America’s dangerous game in Yemen
In March alone, Washington backed at least six air strikes, killing both militants and civilians.
The US has been encouraging the Yemeni government to crack down on the insurgents, who have recently built on their gains in southern Yemen.
The latest government air strikes in Yemen’s south have killed 43 Al-Qaeda militants, officials say.
The government forces on Tuesday took control of the al-Rahha area in the southern province of Lahj. The military had pounded Al-Qaeda hideouts there for the past three days. The offensive followed an attack by militants on an army base in the area over the weekend.
However Charles Schmitz, president of the American Institute on Yemeni Studies, believes the US is playing a dangerous game in making no distinction between terrorists targeting their country and insurgents operating in Yemen. “The danger is that the United States will be drawn into a counter-insurgency operation,” he told RT.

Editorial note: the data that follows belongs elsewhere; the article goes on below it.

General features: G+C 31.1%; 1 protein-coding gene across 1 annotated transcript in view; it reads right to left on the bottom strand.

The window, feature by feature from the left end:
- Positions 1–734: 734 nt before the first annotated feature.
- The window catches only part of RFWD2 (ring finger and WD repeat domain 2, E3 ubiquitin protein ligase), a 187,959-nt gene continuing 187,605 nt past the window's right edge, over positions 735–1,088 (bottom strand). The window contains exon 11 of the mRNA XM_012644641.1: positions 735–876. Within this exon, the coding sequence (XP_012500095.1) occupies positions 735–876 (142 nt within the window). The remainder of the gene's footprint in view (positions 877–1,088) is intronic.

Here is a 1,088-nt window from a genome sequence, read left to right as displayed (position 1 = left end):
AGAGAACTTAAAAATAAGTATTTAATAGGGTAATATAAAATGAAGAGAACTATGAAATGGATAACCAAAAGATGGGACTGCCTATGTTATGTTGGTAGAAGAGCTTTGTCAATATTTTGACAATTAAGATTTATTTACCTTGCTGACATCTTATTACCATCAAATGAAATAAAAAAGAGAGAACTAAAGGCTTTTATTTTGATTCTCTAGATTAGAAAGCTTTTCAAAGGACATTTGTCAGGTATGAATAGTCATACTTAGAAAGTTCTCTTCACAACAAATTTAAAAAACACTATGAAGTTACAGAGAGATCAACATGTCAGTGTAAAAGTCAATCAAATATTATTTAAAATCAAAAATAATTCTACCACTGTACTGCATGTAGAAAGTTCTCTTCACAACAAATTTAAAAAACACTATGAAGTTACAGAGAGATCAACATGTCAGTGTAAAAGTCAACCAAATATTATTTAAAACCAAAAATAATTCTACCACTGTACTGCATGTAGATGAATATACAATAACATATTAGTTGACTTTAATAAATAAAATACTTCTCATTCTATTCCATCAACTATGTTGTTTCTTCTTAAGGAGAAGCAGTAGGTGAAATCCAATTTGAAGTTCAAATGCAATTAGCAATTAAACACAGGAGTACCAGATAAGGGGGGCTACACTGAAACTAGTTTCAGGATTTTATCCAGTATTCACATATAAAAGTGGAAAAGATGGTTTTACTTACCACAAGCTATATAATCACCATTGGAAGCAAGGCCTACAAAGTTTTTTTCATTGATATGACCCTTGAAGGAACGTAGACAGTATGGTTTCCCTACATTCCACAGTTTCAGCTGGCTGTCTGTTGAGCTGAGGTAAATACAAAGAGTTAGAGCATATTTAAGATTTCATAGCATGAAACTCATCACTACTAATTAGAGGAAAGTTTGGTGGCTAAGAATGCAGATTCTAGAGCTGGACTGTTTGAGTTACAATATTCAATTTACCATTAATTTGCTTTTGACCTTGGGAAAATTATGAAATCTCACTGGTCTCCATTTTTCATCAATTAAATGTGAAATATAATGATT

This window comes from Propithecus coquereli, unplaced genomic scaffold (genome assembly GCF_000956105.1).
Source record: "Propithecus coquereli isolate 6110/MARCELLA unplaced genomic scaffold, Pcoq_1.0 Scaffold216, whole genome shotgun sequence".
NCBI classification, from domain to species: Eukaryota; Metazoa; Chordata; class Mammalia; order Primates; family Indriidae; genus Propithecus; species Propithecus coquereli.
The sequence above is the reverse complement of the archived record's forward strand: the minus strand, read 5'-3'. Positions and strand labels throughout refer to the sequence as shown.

He also questions how targeting is decided in these attacks. “What is the determination of who is a legitimate target and who is not? What determines your affiliation with Al-Qaeda?”
In September 2011, a US drone attack in Yemen killed Anwar al-Awlaki, an important Al-Qaeda member and an American citizen. Two weeks later, his son Abdulrahman al-Awlaki, also a US citizen, was killed by another drone strike. “His only crime seems to have been being a son,” Schmitz points out.
In Schmitz’s opinion President Obama seems to be taking so much interest in Yemen because he wants to appear tough on Al-Qaeda. “So he’s doing everything possible to prevent any attack by Al-Qaeda.”